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									Concepts.fm Page 56 Friday, March 2, 2001 1:12 AM

56

OBJECT-ORIENTED PROGRAMMING CONCEPTS

<applet code="ClickMe.class" width="300" height="150"> </applet>

Then load the page into your browser or the appletviewer tool. Figure 38 shows where to put the files for the ClickMe applet.

dir

HTML

Java

bytecode

Java

Figure 38 A sample directory structure showing where files for the ClickMe applet are stored.

Objects in the ClickMe Applet
Many objects play a part in this applet. The two most obvious ones are the ones you can see: the applet itself and the spot, which is red on-screen. The browser creates the applet object when it encounters the applet tag in the HTML code containing the applet. The applet tag provides the name of the class from which to create the applet object. In this case, the class name is ClickMe. The ClickMe applet in turn creates an object to represent the spot on the screen. Every time you click the mouse in the applet, the applet moves the spot by changing the object’s x and y location and repainting itself. The spot does not draw itself; the applet draws the spot, based on information contained within the spot object. Besides these two obvious objects, other, nonvisible objects play a part in this applet. Three objects represent the three colors used in the applet (black, white, and red); an event object represents the user action of clicking the mouse, and so on.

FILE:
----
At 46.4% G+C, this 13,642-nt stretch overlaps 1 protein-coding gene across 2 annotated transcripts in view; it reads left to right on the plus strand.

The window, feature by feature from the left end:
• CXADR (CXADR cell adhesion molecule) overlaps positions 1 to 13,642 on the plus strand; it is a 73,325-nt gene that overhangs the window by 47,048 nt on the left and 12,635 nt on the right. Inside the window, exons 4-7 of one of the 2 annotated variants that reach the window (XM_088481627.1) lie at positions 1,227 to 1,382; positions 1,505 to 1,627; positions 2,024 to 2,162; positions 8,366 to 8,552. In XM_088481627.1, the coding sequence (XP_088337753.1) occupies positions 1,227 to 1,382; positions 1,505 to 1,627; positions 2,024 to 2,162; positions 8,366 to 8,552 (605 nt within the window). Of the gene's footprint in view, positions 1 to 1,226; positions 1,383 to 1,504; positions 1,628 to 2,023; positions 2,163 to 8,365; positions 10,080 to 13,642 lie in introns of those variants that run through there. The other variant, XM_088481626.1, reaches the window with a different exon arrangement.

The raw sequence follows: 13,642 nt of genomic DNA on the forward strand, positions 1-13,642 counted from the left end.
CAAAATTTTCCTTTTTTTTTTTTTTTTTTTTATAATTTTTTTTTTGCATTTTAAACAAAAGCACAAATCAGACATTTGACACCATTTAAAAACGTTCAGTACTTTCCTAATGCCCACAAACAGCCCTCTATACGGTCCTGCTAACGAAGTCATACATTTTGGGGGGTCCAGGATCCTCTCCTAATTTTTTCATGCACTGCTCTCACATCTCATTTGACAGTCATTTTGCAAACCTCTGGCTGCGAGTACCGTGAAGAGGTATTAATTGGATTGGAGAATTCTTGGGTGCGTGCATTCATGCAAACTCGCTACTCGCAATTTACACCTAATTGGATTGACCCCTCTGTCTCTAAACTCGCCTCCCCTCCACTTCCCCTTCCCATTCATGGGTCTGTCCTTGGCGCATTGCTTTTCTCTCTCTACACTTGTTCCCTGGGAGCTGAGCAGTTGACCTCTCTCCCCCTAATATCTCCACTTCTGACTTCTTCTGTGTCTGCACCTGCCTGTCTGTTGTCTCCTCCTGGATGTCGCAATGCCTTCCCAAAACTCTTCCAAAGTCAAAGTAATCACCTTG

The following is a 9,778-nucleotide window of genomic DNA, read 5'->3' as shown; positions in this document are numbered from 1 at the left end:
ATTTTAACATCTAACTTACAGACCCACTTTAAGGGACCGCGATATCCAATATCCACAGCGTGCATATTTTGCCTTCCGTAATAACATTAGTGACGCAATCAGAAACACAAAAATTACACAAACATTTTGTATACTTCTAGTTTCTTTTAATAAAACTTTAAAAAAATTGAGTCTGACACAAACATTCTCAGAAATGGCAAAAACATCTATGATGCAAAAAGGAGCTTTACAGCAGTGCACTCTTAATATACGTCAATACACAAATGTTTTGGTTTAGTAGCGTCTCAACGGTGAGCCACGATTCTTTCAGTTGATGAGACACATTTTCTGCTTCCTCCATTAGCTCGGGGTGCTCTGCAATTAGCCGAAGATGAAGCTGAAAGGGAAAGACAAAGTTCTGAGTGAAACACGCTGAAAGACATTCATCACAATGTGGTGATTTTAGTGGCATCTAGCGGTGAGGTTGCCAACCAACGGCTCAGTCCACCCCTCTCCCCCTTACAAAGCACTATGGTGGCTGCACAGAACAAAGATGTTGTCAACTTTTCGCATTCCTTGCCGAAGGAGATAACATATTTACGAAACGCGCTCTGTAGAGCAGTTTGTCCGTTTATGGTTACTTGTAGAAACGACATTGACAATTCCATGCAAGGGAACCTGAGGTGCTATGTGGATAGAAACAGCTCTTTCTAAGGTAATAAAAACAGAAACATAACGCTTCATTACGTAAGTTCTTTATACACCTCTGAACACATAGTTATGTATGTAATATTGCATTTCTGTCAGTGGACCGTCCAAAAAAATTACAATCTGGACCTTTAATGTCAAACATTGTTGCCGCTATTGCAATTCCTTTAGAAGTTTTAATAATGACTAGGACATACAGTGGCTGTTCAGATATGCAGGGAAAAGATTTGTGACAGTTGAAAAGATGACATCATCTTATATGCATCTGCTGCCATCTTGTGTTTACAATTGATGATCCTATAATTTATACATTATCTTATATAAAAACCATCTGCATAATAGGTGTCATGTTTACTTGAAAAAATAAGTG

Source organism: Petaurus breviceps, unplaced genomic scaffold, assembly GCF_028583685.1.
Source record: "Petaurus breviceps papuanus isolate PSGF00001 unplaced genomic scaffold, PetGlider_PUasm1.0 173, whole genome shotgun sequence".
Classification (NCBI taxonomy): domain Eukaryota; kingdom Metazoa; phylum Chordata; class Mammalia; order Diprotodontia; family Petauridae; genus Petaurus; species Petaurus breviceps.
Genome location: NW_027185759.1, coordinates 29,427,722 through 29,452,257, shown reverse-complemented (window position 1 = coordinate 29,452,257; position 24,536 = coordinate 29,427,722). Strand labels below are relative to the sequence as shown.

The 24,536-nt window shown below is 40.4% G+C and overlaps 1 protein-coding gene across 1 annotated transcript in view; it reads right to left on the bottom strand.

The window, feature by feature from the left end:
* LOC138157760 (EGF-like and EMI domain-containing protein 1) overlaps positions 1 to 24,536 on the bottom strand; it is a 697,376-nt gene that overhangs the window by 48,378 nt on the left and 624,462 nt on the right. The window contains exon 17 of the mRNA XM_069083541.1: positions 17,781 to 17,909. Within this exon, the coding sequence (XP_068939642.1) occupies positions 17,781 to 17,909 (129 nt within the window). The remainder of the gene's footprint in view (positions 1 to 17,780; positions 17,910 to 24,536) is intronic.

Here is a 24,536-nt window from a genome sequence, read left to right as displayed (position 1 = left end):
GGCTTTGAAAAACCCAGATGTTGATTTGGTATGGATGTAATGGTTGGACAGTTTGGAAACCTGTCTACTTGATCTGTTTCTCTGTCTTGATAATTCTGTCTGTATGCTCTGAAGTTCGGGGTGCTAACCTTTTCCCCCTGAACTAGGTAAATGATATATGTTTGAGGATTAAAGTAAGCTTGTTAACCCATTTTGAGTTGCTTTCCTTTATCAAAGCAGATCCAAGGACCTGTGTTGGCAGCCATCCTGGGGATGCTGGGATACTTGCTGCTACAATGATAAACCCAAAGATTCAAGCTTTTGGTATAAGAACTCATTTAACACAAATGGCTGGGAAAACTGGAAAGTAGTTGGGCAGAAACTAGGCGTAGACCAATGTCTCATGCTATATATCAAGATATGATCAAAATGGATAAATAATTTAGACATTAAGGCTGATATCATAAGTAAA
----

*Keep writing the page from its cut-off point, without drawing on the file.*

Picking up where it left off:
Classes in the ClickMe Applet
Because the object that represents the spot on the screen is very simple, let’s look at its class, named Spot. It declares three instance variables: size contains the spot’s radius, x contains the spot’s current horizontal location, and y contains the spot’s current vertical location:
public class Spot { //instance variables public int size; public int x, y;

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